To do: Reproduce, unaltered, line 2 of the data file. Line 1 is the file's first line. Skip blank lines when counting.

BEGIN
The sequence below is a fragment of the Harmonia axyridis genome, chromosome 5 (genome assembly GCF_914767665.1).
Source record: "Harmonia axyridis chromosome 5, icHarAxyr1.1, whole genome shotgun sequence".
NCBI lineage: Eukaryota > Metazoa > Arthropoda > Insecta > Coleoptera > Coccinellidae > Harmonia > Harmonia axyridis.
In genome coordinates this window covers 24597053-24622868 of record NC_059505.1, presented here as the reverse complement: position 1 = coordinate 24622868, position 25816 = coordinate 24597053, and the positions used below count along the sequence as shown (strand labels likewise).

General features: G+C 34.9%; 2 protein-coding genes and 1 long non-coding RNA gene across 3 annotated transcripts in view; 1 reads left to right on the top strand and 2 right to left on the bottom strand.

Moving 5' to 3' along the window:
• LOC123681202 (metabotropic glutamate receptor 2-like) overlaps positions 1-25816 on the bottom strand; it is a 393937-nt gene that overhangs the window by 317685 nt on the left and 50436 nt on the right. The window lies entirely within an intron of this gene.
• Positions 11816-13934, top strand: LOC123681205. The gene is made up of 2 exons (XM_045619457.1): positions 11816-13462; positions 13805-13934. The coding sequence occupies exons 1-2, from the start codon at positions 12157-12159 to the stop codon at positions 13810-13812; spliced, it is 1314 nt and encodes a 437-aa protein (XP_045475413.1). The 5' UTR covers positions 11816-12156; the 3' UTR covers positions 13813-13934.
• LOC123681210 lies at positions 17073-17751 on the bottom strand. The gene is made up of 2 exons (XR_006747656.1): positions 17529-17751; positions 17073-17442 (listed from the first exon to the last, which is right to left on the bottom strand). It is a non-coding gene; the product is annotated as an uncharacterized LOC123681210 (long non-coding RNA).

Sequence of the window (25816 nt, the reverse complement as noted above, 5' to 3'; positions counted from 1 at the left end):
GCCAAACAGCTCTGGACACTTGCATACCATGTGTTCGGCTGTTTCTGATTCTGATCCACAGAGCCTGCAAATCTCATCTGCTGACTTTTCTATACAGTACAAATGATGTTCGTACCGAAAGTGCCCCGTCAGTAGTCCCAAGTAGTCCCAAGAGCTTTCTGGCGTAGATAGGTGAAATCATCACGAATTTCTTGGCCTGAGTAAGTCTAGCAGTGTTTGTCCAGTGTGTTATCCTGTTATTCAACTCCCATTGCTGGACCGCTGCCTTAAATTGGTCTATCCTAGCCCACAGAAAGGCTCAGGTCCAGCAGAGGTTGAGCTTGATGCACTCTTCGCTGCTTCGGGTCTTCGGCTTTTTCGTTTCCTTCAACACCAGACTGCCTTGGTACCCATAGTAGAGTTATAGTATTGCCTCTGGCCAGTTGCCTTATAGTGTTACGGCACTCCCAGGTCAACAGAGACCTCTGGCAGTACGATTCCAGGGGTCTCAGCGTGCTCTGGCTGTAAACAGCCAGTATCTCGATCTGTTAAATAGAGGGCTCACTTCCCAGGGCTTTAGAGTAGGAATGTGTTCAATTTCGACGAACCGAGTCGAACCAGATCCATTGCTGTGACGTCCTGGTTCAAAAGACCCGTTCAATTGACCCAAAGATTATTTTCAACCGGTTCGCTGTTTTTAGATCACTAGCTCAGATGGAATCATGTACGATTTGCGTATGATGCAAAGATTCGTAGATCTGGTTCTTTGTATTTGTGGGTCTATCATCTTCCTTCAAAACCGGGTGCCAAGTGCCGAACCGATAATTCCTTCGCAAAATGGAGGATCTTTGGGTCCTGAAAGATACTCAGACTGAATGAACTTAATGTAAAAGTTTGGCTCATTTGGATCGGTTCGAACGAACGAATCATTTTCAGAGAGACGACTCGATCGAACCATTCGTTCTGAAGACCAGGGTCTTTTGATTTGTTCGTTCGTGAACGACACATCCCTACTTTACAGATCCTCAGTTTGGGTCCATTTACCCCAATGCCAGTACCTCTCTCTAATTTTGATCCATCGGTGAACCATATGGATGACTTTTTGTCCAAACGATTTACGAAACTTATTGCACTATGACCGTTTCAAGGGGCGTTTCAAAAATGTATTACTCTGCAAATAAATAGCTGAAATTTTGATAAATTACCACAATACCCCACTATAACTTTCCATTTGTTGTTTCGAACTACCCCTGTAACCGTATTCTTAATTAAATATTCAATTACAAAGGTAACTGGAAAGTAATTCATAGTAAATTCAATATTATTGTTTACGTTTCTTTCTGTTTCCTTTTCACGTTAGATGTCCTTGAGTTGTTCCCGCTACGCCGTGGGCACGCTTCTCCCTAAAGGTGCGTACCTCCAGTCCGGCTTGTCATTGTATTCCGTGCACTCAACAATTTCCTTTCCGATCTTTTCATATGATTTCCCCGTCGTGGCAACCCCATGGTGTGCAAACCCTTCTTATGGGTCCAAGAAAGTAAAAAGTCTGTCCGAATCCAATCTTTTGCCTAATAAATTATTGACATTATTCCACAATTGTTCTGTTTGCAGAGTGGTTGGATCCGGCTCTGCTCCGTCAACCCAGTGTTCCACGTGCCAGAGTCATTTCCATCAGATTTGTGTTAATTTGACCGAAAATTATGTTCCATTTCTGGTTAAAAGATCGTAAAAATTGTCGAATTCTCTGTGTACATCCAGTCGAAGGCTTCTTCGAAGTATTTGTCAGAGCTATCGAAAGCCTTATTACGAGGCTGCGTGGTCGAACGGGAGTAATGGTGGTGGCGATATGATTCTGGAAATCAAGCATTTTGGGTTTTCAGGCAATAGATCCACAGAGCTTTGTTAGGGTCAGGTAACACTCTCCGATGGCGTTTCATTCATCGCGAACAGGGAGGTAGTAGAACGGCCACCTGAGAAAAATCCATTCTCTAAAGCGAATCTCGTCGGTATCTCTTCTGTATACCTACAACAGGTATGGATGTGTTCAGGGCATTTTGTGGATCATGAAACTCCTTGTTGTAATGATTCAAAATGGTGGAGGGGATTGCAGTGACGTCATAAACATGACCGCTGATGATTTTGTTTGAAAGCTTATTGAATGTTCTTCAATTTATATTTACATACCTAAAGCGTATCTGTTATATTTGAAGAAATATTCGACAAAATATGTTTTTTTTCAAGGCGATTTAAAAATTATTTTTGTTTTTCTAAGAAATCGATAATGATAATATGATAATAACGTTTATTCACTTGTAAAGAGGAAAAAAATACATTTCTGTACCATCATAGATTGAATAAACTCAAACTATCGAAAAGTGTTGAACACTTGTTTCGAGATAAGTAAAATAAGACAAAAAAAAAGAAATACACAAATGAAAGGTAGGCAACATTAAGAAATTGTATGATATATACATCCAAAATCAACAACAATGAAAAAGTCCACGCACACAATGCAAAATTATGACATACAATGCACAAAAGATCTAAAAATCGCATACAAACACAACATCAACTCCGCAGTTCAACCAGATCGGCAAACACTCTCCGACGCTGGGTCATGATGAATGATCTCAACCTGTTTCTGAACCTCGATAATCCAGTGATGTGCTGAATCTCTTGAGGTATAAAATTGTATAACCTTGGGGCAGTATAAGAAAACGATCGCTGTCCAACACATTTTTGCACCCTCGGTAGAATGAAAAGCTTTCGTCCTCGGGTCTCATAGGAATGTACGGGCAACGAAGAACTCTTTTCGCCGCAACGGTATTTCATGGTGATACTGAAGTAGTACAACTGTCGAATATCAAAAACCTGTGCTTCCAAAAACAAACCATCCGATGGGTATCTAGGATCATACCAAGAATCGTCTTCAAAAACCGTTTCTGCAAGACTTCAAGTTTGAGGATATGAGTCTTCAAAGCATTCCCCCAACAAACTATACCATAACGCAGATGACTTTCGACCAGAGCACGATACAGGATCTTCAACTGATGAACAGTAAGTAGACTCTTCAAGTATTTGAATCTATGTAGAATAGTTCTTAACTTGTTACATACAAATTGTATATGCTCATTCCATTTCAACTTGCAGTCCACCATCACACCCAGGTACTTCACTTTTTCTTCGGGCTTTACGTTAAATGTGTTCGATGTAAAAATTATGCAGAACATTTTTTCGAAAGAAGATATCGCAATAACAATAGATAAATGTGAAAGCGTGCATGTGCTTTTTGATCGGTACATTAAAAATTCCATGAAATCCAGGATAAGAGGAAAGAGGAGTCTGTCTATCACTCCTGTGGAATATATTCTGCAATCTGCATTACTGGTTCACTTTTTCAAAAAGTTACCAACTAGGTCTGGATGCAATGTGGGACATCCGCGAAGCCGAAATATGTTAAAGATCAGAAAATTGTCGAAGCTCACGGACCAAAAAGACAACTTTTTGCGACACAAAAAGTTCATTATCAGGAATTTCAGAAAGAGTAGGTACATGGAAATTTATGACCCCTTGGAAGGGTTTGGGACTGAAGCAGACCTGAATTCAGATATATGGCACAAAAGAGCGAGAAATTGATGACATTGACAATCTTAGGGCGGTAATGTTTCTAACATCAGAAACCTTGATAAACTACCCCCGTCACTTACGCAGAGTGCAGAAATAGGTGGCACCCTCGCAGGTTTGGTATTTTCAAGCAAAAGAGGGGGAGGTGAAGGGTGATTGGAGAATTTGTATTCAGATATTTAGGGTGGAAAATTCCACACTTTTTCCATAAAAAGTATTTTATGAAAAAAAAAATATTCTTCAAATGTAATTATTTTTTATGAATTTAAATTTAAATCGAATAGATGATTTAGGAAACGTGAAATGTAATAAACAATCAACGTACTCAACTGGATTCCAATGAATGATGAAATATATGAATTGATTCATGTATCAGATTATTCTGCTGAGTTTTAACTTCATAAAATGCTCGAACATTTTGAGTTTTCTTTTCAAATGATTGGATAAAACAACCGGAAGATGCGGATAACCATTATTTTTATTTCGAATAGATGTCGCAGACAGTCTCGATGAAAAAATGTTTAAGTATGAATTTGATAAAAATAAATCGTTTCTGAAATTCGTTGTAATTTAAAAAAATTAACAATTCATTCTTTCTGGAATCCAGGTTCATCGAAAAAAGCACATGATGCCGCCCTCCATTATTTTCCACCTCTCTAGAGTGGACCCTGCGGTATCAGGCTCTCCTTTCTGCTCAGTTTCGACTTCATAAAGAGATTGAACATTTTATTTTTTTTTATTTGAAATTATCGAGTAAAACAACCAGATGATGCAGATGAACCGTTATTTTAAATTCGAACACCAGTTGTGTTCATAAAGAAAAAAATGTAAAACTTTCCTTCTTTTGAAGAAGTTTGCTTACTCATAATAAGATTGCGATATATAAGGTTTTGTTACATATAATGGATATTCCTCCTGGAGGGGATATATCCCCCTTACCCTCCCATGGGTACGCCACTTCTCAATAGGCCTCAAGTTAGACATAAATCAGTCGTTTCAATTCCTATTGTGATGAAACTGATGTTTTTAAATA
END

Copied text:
Source record: "Harmonia axyridis chromosome 5, icHarAxyr1.1, whole genome shotgun sequence".